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Opinion: What the Bills should do at TE this offseason

One thing’s for sure—they shouldn’t maintain the status quo.

End-of-year press conferences have a tendency to elicit the most candid of answers from coaches and general managers across the NFL, and general manager Brandon Beane’s most recent meeting with the media proved to be no exception. When discussing the tight end position, Beane said that he thought it was “up and down.”

“It was never where the opposing defense was like, ‘Man, we’ve got to stop their tight ends from going off,” Beane remarked. “So we’ll look to that group. At the end of the day we’d love to have a guy like what we just faced (Kelce), but they don’t come very often. We’ve got some guys here we want to continue to develop and see what happens. Obviously if there’s ways to add competition, whether that’s in free agency or the draft, we would do that, as well.”

I interpret that as someone who thinks an addition to the tight end room—one who inspires game-planning efforts by opposing defenses on a weekly basis—would benefit the Bills in 2021. Incumbent starter Dawson Knox was a raw converted quarterback with extremely minimal touches coming out of college and shouldn't be dismissed as a player who can take the next step towards being an impact tight end in the league. However, with the possible retirement of Lee Smith, the expiring contract of Tyler Kroft, and the unclear medical status of Tommy Sweeney, multiple players may need to be added this spring. What can the Bills do to achieve the impact they’ve been searching for from their tight end group? I have some thoughts...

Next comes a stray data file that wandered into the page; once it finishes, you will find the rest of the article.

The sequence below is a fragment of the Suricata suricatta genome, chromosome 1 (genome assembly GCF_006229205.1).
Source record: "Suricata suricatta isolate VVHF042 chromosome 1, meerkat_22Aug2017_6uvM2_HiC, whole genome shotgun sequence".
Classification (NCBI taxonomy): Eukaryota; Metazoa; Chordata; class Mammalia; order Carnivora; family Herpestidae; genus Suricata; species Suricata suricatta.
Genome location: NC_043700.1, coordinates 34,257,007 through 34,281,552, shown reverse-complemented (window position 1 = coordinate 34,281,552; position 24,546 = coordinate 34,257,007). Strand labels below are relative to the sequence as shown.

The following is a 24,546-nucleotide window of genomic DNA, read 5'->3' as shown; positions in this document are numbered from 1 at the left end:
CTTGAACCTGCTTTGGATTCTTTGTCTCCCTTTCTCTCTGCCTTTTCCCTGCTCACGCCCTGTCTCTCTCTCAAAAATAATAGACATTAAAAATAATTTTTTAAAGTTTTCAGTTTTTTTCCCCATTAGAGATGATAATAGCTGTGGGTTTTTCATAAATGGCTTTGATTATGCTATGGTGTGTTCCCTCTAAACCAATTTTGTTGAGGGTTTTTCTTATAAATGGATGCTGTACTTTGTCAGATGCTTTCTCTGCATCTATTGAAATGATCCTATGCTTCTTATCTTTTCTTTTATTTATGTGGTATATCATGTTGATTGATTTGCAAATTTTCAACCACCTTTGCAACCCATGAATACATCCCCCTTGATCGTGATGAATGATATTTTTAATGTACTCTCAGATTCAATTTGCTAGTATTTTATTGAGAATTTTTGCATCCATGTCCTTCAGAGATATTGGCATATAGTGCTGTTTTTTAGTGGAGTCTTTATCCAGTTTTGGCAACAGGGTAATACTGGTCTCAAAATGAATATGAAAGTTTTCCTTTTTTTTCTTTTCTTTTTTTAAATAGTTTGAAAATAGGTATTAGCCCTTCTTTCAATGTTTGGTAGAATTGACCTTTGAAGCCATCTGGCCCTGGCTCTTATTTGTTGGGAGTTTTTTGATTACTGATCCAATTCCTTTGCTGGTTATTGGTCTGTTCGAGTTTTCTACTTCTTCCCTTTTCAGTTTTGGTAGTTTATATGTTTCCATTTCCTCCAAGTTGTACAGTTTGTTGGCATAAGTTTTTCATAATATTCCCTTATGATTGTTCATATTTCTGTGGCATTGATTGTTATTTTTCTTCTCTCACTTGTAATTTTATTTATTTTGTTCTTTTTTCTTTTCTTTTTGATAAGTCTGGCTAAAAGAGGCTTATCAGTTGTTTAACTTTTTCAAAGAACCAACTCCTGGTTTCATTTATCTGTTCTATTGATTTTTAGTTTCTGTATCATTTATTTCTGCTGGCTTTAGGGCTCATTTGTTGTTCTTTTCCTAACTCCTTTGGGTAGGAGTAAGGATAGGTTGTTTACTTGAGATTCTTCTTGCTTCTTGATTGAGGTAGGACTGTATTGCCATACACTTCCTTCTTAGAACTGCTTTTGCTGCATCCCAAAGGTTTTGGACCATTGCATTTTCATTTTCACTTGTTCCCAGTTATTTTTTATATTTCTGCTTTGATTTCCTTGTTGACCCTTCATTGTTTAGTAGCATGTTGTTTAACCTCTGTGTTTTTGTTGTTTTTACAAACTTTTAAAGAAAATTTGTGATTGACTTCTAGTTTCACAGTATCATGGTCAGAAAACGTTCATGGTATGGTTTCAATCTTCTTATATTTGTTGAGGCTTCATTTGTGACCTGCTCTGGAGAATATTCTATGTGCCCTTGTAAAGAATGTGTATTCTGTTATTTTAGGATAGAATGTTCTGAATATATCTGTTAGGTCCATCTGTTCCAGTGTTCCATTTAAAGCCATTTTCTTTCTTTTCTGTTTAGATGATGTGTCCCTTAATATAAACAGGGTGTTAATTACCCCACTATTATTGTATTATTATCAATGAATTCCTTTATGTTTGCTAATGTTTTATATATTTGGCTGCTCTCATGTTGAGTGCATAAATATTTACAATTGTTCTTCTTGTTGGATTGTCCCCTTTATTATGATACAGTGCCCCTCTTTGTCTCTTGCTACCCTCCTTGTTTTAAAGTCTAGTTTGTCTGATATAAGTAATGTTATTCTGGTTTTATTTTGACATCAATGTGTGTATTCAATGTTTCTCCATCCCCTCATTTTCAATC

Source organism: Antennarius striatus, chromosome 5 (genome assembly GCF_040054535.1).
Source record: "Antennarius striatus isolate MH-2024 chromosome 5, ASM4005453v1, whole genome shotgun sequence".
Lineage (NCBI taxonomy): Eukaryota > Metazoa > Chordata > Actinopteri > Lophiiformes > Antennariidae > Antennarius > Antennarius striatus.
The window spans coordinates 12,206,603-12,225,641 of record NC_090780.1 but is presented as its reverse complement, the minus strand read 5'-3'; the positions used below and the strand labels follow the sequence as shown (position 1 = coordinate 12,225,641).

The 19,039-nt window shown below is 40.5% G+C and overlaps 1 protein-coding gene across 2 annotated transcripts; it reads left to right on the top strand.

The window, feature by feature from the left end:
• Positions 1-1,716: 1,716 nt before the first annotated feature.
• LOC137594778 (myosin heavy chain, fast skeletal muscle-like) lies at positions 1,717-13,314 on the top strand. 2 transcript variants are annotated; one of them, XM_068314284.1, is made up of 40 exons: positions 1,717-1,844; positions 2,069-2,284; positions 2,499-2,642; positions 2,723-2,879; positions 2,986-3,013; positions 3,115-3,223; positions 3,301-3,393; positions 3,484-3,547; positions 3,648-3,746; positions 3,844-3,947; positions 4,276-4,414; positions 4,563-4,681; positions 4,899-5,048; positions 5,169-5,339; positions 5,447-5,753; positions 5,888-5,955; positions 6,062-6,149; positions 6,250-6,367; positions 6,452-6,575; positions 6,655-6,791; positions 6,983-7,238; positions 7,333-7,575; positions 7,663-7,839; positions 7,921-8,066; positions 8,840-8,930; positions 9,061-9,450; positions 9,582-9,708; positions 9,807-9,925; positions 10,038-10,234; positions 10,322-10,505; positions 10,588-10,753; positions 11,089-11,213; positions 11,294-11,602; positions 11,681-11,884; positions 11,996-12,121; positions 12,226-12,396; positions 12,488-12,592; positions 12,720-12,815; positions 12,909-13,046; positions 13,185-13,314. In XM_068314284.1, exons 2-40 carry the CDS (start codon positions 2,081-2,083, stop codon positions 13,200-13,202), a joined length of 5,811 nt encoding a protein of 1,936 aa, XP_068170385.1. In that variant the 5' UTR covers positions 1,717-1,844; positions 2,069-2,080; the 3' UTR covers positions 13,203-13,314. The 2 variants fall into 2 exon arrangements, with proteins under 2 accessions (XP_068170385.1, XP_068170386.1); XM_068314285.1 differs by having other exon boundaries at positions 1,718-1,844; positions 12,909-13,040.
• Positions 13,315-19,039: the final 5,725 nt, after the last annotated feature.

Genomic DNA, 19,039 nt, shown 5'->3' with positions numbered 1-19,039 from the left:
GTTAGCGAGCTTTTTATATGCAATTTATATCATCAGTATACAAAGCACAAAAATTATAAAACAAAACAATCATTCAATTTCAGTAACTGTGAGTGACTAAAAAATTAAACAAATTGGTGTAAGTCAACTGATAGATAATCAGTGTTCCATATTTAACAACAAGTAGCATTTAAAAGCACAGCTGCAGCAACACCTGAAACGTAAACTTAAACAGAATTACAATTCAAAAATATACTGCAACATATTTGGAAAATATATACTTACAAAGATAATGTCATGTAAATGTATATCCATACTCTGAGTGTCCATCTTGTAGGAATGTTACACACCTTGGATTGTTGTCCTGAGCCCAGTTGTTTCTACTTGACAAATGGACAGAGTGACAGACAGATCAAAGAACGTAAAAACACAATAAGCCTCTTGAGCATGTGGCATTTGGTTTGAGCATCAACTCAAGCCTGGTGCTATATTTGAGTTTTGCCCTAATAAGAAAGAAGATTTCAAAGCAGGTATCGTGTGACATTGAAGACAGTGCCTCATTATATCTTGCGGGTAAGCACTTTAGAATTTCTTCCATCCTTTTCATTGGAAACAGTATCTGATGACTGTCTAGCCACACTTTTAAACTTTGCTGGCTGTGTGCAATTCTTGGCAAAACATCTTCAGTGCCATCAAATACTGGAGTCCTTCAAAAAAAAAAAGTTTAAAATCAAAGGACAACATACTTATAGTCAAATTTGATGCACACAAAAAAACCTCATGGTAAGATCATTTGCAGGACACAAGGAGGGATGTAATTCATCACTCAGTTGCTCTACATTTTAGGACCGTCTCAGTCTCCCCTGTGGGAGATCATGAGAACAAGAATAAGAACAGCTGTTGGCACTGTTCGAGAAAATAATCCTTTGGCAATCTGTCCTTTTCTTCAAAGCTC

1. Assume a Lee Smith retirement, and if not—release him

Lee Smith has managed to build a career spanning a decade in the NFL and has earned over $21 million dollars as a blocking tight end. That should speak to how well he’s filled that niche role over the years. A release or retirement gives the Bills $2.25 million in cap space while incurring no dead cap, and with space at a premium, the Bills’ first step toward obtaining better production out of their TE group is clearing opportunities in 12 and 13 personnel for new blood.

2. Sign Dan Arnold away from the Arizona Cardinals

While Gerald Everett and Jonnu Smith are garnering the most headlines for Bills Mafia as the “tier 2” unrestricted free-agent tight ends behind Hunter Henry, might I interest you in a player below that tier? While teams are offering up $7-9 million average annual value contracts to Smith and Everett, Arnold is likely to come markedly cheaper with similar levels of 2020 production. Although Arnold comes in lighter than you’d like for an in-line tight end (weighing in the 220s), he actually played close to the same percentage of snaps in-line as Dawson Knox did this past season. He gives the Bills two legitimate receiving options in 12 personnel—which was not the case last year when that grouping was populated by Knox and Lee Smith—and might force the defense into more precarious responses with groupings.

3. Draft Tommy Tremble

In case you were concerned about losing blocking efficacy through the loss of Lee Smith, allow me to introduce you to who I think is the best blocker in the 2021 tight end class. Tremble bestows upon his opponents his own surname as he consistently initiates contact, and lest you think he’s only a glorified offensive lineman, Tremble ran a 4.63 40-yard dash coming out of high school. He was overshadowed in 2019 by now-Chicago Bears tight end Cole Kmet and in 2020, freshman star Michael Mayer commanded targets that led to a team lead in catches. But the draft is about traits, not production, and Tremble can contribute as a blocker right now while still offering upside as an athletic receiver. I would anticipate Tremble to be an early day-three pick.